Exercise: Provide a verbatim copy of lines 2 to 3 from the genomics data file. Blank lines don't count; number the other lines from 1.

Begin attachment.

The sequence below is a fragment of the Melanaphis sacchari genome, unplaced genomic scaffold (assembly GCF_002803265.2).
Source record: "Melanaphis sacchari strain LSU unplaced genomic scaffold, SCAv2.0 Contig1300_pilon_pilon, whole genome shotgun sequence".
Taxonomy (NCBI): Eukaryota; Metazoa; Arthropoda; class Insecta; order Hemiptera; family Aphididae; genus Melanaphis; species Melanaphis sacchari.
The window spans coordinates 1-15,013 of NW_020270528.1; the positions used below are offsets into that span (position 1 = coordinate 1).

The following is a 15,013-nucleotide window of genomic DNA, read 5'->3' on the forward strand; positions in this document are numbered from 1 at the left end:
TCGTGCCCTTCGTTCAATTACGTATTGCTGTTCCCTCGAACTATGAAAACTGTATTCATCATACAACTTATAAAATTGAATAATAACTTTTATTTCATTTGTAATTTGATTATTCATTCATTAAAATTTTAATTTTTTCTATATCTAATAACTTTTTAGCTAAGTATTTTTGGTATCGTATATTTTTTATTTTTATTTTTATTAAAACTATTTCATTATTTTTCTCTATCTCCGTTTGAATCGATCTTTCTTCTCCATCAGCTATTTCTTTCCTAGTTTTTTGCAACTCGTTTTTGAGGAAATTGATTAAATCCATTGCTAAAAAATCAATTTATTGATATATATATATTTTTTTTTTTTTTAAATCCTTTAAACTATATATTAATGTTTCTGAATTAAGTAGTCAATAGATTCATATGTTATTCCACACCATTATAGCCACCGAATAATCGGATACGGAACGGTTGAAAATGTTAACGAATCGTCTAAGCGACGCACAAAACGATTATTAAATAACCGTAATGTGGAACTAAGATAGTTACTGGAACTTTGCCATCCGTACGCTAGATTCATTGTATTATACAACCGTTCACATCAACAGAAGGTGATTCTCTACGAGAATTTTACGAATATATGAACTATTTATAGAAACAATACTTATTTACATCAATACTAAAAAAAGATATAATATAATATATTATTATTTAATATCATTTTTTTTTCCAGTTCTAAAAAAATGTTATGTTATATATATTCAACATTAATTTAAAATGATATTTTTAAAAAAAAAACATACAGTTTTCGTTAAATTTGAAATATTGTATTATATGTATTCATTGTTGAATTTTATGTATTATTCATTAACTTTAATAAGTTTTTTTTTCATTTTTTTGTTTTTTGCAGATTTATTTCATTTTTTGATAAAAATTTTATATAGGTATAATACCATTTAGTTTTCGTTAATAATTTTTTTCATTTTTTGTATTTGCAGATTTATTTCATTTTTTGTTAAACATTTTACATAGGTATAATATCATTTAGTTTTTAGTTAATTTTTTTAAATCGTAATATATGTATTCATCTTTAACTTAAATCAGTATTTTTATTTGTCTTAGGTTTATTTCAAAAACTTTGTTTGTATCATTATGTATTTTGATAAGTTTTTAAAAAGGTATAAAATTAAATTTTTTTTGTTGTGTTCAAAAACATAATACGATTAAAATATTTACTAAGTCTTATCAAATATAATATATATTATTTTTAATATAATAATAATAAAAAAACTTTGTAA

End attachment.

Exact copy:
Source record: "Melanaphis sacchari strain LSU unplaced genomic scaffold, SCAv2.0 Contig1300_pilon_pilon, whole genome shotgun sequence".
Taxonomy (NCBI): Eukaryota; Metazoa; Arthropoda; class Insecta; order Hemiptera; family Aphididae; genus Melanaphis; species Melanaphis sacchari.